As American genealogists, family historians, and other history minded individuals, we often find ourselves drawn to the U.S. Census Records. They provide an amazing amount of information, but there is one field we often overlook. Occupation. At first glance, everyone looks to be a farmer, or if they are a woman, they work at home. A deeper look though, shows a bustling society full of a variety of work. The men, of course, have the majority of it, but the variety of women’s jobs might be a surprise as well. I’ve made a short list of 10 occupations and their descriptions taken directly from the 1880 Census of Ashland, Boyd County Kentucky. Ashland was a bustling small town, full of traders, merchants, and miners, other towns might bring up some other interesting job titles.
- Cooper – While the name Cooper is relatively common these days, the trade of Cooper is not so well known. As it turns out a Cooper is a maker of casks, wooden vessels, and sometimes coffins. While the word is no longer in common usage in its original meaning, Coopers do still exist and make barrels for the wine and spirits industry.
- Furnace Hand- The area of Ashland, KY was well known for its furnaces. These furnaces turned ore to iron and working in them was a hot, dirty, dangerous, mess. A furnace hand would probably have been required to keep the heat up and the ore in. Living near these furnaces wasn’t all roses either, since explosion was not an uncommon occurrence.
- Minister of the Gospel – This title was found several times through these particular records. Religion was a huge part of our ancestor’s lives and this title would have been written respectfully and is probably equivalent to a Minister, Pastor, or Father. Other religious titles were found such as Priesthood. This area was predominately Baptist and Methodist, with a sprinkling of Universalists, Catholics, and Jewish people.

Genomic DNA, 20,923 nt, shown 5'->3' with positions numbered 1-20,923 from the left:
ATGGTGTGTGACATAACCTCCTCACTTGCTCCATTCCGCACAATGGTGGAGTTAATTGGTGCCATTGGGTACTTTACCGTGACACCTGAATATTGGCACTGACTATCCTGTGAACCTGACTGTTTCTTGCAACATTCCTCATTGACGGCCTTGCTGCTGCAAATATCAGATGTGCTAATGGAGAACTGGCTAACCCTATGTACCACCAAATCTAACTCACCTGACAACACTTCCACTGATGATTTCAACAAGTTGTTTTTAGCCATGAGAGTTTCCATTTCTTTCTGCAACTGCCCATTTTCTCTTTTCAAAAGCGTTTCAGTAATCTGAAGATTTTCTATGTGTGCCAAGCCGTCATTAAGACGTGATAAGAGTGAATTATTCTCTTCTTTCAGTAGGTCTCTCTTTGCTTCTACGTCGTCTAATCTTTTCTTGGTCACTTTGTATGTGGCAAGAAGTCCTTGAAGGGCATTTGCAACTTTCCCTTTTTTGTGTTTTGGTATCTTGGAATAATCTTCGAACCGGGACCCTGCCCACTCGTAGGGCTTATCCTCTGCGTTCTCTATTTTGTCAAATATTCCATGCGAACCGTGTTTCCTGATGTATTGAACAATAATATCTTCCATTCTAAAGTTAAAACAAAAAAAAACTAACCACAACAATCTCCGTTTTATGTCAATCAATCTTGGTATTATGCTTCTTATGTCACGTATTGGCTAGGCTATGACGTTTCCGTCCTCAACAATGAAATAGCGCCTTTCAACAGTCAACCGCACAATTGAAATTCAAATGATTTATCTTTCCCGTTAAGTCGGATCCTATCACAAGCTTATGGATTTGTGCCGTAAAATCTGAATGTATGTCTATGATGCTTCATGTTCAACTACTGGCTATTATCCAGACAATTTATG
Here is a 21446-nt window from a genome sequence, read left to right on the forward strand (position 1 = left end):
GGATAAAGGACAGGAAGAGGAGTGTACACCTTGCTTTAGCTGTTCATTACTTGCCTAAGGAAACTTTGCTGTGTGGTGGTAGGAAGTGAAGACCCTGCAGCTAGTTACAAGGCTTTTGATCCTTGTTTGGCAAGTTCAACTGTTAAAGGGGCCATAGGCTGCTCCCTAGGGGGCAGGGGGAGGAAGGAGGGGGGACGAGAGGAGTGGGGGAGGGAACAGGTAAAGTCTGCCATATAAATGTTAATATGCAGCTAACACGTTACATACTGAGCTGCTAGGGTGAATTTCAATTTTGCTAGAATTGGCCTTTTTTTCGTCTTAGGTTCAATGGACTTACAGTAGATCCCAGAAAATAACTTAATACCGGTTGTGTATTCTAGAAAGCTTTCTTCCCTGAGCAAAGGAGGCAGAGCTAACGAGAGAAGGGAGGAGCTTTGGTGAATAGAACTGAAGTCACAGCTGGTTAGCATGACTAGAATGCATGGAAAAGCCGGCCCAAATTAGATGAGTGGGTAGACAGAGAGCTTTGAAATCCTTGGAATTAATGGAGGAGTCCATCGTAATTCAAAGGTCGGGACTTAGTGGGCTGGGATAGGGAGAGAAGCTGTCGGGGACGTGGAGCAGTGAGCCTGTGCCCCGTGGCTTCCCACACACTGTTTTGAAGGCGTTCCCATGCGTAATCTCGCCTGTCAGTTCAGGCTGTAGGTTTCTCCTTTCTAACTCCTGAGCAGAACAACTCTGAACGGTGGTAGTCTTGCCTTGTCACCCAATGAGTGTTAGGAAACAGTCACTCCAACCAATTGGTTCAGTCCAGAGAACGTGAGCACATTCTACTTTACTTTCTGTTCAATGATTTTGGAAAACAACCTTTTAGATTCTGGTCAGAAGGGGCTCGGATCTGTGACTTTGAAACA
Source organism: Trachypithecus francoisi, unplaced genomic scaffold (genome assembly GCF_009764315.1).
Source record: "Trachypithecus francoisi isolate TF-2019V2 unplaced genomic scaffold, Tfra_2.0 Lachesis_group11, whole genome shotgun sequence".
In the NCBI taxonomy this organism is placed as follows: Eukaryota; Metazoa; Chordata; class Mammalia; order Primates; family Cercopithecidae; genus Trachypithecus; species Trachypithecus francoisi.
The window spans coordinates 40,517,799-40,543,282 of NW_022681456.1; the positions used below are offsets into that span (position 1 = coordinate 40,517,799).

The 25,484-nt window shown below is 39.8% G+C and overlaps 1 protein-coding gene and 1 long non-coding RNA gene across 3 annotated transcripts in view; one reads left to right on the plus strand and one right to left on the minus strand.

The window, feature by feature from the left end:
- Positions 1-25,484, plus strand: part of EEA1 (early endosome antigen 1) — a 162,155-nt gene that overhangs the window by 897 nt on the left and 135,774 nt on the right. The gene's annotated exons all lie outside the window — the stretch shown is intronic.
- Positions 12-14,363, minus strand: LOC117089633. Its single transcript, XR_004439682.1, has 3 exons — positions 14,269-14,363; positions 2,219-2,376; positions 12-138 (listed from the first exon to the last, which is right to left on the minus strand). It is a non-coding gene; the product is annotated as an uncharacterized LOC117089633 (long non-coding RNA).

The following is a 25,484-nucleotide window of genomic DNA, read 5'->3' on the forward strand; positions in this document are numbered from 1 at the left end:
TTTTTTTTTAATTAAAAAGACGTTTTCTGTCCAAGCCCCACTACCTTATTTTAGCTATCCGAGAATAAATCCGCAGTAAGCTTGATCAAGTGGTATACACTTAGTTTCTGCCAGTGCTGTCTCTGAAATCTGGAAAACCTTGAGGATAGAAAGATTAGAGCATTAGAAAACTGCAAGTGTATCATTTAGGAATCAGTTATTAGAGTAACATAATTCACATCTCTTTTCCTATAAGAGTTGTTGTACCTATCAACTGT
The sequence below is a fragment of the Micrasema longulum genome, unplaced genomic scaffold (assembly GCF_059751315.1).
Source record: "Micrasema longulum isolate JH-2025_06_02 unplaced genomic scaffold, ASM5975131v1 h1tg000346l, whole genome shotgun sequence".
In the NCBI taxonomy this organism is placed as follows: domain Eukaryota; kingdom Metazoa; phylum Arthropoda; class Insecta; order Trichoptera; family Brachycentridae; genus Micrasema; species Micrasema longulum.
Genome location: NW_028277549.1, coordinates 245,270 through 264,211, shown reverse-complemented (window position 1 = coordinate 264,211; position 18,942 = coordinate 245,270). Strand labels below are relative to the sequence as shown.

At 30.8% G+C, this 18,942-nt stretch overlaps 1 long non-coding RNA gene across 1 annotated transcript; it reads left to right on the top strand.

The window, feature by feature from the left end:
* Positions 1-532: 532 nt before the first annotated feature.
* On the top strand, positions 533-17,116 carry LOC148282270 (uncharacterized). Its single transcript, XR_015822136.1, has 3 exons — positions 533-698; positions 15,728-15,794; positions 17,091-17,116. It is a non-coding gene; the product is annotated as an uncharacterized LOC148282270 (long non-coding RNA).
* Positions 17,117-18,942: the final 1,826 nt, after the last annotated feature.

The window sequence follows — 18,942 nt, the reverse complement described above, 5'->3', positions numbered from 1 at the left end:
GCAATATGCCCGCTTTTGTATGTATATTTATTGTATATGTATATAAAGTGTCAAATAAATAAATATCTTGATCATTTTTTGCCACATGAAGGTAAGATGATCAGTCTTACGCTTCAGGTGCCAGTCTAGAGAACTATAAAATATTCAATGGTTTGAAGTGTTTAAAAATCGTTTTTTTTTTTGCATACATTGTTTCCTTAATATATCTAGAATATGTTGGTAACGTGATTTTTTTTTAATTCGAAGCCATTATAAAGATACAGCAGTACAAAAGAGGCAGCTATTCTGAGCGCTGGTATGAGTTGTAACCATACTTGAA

- Teamster – A horse team driver or stableman. This term is now associated with Union Workers, and rightfully so. It was the Teamsters of this time who formed the labor unions that precede those today.
- Drayman – This occupation is pretty much out of popular use. Draymen delivered beer kegs to local establishments. While we still deliver beer, it’s mostly done by truckers these days.
- Washer-Woman – A woman who washes clothes. This was an important job in a time when laundry wasn’t a daily thing. The washer-woman would have worked for families of importance, single men, and travelers.
- Hostler – At the time of this census, a Hostler was a stableman. He cared for the horses, which were the only choice of transport besides walking. Nowadays, a Hostler is employed in the railroad industry.
- Notion Merchant – Notions are small items like buttons, clips, and pins, or items like purses and belts. This was a big industry in 1880’s fashion. A notion merchant would have been well known by the fashionable society of the day.
- Milliner – Probably would have been found cavorting with the Notions Merchant, a Milliner makes Ladies’ hats. Hats in the 1880’s were a must, and a Milliner would have had a good business.
- Chambermaid – A job for a woman, cleaning up after hotel and boarding guests.
So, next time you take a look at the census records, don’t ignore that “occupation” column. It can give valuable insights into what life was like for your ancestor, where they were in society, and what they were doing on a daily basis.